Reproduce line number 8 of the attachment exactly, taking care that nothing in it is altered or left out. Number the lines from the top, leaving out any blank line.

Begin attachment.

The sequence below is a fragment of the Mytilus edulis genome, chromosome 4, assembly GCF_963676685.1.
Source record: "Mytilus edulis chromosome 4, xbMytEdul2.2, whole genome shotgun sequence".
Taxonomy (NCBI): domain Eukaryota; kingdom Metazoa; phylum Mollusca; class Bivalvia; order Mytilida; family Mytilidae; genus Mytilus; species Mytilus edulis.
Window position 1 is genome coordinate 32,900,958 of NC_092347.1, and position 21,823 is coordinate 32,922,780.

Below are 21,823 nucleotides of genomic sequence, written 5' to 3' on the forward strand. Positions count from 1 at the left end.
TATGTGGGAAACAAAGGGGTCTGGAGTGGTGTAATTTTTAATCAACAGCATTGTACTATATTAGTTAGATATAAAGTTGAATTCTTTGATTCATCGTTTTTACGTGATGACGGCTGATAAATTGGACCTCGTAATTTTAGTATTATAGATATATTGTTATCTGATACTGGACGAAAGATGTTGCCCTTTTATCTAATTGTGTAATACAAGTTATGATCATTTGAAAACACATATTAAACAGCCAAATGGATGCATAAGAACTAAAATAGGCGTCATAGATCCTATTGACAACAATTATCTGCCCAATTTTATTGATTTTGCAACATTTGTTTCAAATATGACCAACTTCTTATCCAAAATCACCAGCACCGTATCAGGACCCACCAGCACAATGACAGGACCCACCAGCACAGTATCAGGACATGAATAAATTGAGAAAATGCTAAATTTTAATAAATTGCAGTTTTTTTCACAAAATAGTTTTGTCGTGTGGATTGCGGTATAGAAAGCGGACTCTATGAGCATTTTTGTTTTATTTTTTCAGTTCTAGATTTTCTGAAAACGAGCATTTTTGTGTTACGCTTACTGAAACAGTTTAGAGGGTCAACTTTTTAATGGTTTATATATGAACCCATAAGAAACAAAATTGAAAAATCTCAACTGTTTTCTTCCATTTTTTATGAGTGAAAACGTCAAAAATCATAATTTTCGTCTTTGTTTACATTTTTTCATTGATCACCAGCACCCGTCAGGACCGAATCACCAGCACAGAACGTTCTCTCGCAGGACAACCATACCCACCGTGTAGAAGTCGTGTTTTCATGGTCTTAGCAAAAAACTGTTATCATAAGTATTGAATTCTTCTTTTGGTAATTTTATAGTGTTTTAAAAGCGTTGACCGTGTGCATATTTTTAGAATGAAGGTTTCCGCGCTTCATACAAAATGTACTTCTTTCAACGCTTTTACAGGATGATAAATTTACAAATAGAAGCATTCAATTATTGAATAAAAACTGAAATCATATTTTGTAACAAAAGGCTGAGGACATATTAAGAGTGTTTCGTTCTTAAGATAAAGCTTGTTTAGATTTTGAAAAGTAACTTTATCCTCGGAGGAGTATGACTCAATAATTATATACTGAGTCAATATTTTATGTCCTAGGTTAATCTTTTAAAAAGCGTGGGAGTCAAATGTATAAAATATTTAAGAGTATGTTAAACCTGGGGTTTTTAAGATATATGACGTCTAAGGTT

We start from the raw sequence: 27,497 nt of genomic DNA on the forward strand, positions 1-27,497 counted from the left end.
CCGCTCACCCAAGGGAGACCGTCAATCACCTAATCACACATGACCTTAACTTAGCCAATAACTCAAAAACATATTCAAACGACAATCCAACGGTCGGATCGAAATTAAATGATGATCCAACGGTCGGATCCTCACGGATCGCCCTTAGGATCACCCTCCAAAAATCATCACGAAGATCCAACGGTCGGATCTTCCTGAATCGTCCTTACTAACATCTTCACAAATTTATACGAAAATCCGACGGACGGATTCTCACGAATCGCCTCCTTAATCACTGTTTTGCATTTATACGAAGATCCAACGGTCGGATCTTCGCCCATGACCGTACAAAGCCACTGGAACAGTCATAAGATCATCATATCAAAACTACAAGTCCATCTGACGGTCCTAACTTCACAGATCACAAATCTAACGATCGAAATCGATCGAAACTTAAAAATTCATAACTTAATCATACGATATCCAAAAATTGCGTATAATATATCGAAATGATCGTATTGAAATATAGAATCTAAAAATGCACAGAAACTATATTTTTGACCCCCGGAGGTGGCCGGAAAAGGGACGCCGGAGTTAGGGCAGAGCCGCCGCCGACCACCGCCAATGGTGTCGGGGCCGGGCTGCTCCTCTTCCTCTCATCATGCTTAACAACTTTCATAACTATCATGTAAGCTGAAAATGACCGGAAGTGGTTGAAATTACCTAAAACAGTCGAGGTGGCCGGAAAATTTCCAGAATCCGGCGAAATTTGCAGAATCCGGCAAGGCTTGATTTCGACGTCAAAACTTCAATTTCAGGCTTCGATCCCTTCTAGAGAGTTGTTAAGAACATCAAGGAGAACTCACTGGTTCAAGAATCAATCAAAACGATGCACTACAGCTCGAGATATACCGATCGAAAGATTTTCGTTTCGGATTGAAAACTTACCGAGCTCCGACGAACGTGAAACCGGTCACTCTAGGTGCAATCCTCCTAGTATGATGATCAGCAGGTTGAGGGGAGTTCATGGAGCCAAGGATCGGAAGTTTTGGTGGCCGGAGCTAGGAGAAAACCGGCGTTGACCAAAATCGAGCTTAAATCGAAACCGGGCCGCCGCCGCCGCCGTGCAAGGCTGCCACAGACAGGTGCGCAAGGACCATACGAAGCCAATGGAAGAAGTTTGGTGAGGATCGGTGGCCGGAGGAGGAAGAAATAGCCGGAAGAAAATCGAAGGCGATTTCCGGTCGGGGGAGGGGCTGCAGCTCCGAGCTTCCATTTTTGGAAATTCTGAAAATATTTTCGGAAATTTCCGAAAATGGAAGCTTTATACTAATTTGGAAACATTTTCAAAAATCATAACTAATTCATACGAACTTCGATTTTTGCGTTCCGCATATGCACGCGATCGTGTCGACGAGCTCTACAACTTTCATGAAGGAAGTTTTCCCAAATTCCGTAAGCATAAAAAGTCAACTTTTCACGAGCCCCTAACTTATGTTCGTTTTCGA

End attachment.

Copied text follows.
CCGCTCACCCAAGGGAGACCGTCAATCACCTAATCACACATGACCTTAACTTAGCCAATAACTCAAAAACATATTCAAACGACAATCCAACGGTCGGATCGAAATTAAATGATGATCCAACGGTCGGATCCTCACGGATCGCCCTTAGGATCACCCTCCAAAAATCATCACGAAGATCCAACGGTCGGATCTTCCTGAATCGTCCTTACTAACATCTTCACAAATTTATACGAAAATCCGACGGACGGATTCTCACGAATCGCCTCCTTAATCACTGTTTTGCATTTATACGAAGATCCAACGGTCGGATCTTCGCCCATGACCGTACAAAGCCACTGGAACAGTCATAAGATCATCATATCAAAACTACAAGTCCATCTGACGGTCCTAACTTCACAGATCACAAATCTAACGATCGAAATCGATCGAAACTTAAAAATTCATAACTTAATCATACGATATCCAAAAATTGCGTATAATATATCGAAATGATCGTATTGAAATATAGAATCTAAAAATGCACAGAAACTATATTTTTGACCCCCGGAGGTGGCCGGAAAAGGGACGCCGGAGTTAGGGCAGAGCCGCCGCCGACCACCGCCAATGGTGTCGGGGCCGGGCTGCTCCTCTTCCTCTCATCATGCTTAACAACTTTCATAACTATCATGTAAGCTGAAAATGACCGGAAGTGGTTGAAATTACCTAAAACAGTCGAGGTGGCCGGAAAATTTCCAGAATCCGGCGAAATTTGCAGAATCCGGCAAGGCTTGATTTCGACGTCAAAACTTCAATTTCAGGCTTCGATCCCTTCTAGAGAGTTGTTAAGAACATCAAGGAGAACTCACTGGTTCAAGAATCAATCAAAACGATGCACTACAGCTCGAGATATACCGATCGAAAGATTTTCGTTTCGGATTGAAAACTTACCGAGCTCCGACGAACGTGAAACCGGTCACTCTAGGTGCAATCCTCCTAGTATGATGATCAGCAGGTTGAGGGGAGTTCATGGAGCCAAGGATCGGAAGTTTTGGTGGCCGGAGCTAGGAGAAAACCGGCGTTGACCAAAATCGAGCTTAAATCGAAACCGGGCCGCCGCCGCCGCCGTGCAAGGCTGCCACAGACAGGTGCGCAAGGACCATACGAAGCCAATGGAAGAAGTTTGGTGAGGATCGGTGGCCGGAGGAGGAAGAAATAGCCGGAAGAAAATCGAAGGCGATTTCCGGTCGGGGGAGGGGCTGCAGCTCCGAGCTTCCATTTTTGGAAATTCTGAAAATATTTTCGGAAATTTCCGAAAATGGAAGCTTTATACTAATTTGGAAACATTTTCAAAAATCATAACTAATTCATACGAACTTCGATTTTTGCGTTCCGCATATGCACGCGATCGTGTCGACGAGCTCTACAACTTTCATGAAGGAAGTTTTCCCAAATTCCGTAAGCATAAAAAGTCAACTTTTCACGAGCCCCTAACTTATGTTCGTTTTCGA